In communities from cores experiencing high methane flux, Shannon-Weiner alpha diversity indices decrease as depths approach peak model-derived AOM rates (Fig. 6A). Linear regressions show no such decrease in diversity across AOM peaks from steady-state areas (Fig. 6B). Interestingly, in samples from core GC1069, highest diversity is seen at depths of peak AOM, while the opposite is apparent in GC1070 (Fig. 6B).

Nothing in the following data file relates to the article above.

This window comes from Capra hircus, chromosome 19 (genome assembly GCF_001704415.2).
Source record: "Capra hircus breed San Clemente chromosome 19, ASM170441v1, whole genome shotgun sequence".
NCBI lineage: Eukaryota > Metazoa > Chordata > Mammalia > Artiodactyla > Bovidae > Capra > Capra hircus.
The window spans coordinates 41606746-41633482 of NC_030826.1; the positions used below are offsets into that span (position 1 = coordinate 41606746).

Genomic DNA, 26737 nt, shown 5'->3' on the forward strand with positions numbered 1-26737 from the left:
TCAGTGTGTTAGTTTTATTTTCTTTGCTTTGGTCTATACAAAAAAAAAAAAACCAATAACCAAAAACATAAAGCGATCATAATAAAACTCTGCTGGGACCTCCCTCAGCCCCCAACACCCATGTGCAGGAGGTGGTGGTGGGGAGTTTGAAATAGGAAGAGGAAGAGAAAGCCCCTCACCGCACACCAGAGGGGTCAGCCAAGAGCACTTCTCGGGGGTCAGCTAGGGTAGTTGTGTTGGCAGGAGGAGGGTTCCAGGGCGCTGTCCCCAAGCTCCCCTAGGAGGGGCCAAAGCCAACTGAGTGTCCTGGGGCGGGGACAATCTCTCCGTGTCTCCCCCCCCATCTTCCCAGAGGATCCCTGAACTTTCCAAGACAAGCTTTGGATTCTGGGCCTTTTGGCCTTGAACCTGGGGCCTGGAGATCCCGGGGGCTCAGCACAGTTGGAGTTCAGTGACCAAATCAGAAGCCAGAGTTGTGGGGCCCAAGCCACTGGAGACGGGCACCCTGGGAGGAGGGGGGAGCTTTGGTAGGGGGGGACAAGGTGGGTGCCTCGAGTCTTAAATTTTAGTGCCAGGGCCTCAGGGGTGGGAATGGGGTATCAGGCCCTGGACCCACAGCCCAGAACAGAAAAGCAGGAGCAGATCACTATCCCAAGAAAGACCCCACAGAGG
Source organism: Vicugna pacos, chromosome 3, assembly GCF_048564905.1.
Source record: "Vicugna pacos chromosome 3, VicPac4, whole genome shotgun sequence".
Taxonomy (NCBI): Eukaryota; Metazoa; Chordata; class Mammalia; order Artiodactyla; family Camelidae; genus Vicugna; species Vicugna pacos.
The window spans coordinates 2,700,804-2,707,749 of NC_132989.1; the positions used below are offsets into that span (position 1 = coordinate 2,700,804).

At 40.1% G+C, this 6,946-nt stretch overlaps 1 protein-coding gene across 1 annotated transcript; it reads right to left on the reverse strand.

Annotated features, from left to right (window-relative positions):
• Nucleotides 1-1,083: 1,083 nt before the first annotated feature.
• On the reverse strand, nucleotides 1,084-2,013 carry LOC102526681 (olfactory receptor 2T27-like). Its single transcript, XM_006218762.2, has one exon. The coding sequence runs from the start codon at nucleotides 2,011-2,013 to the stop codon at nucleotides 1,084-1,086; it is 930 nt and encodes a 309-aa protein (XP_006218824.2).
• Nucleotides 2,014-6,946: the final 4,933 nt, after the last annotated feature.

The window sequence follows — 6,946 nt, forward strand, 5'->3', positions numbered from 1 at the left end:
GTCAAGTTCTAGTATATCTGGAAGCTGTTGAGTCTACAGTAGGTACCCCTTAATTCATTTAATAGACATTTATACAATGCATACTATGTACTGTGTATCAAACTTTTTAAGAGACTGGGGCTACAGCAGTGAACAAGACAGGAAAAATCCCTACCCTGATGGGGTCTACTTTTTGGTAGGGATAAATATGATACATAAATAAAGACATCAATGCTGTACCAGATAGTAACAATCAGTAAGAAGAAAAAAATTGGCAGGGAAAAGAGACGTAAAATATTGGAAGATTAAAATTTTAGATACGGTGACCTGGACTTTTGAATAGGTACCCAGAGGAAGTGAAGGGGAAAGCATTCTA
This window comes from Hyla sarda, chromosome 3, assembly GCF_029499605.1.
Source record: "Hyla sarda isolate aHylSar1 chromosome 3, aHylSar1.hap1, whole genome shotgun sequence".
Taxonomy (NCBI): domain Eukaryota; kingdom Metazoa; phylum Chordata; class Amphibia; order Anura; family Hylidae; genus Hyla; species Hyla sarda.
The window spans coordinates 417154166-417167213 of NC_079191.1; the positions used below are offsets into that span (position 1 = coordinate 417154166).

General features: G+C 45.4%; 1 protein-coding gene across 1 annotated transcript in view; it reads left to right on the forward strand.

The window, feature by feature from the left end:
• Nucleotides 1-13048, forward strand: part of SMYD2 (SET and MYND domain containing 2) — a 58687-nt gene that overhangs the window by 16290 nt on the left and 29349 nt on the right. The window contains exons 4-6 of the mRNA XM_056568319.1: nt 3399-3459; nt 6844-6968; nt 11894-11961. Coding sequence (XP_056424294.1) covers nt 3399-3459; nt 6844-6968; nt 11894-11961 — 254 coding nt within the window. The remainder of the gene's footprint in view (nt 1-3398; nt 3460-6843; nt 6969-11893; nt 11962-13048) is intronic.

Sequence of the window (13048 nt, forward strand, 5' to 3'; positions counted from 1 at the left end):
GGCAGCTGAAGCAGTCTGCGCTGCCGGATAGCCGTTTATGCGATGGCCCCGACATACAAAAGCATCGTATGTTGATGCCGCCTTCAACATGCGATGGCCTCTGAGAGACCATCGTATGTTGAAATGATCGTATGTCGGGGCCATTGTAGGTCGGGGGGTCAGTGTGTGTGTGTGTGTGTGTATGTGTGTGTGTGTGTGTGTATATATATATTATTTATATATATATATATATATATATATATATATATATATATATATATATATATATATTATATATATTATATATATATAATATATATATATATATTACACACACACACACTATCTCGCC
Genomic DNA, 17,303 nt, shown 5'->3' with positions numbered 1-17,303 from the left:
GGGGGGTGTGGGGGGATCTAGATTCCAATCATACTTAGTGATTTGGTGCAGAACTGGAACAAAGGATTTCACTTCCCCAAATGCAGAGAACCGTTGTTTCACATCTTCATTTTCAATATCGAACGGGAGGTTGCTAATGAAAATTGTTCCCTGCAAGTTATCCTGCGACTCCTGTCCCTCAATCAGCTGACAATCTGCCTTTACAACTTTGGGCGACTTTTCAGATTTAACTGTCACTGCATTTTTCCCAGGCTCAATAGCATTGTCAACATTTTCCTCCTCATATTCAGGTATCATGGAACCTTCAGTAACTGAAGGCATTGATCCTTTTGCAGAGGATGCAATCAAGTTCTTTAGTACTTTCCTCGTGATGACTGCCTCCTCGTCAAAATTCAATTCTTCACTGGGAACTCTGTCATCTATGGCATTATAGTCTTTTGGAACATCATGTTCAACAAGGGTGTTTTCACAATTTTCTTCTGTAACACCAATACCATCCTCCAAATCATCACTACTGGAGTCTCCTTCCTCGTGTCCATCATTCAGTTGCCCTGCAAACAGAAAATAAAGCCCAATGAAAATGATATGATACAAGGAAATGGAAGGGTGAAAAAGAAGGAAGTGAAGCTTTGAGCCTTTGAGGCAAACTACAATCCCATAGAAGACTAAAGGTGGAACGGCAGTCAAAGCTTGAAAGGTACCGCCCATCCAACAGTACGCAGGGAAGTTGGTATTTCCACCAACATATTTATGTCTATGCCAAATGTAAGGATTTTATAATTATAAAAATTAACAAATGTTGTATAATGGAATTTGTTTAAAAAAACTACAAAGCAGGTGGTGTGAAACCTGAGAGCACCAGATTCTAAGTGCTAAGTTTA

Differences in community structure are evident across regimes of methane dynamics, with communities from PC1029 showing especially clear separation from those in steady-state cores (Fig. 7A). These distinctions were still observed even when seep samples were omitted (R2 = 0.06, p < 0.001), and when samples from above or below the SMT were considered separately (R2 = 0.19, p = 0.003; R2 = 0.22, p = 0.001 respectively). In addition, we classify samples according to three geochemical zones they inhabit based on the shapes of porewater sulfate profiles: the linear sulfate reduction (SR) zone, the nonlinear SR zone impacted by recent methane influx, and below-SMT. Community structure also varied significantly across these redox zones, though PERMANOVA tests revealed only 9.6% of the variance among communities could be explained by redox zone (Fig. 7B) as compared to 19.7% by methane regime. Though containing high relative abundances of ANME, communities in nonlinear SR regions of cores experiencing increasing methane flux were more similar to below-SMT communities than those in linear SR zones, suggestive of recent adaptations to methane influx (Fig. S4). Aside from methane regimes and redox zones, communities also varied significantly by the GHM and core they were sampled from (32.5% and 22.7% of variance), suggesting these Arctic GHM communities contain a high degree of biogeographic heterogeneity27 that remains unconstrained.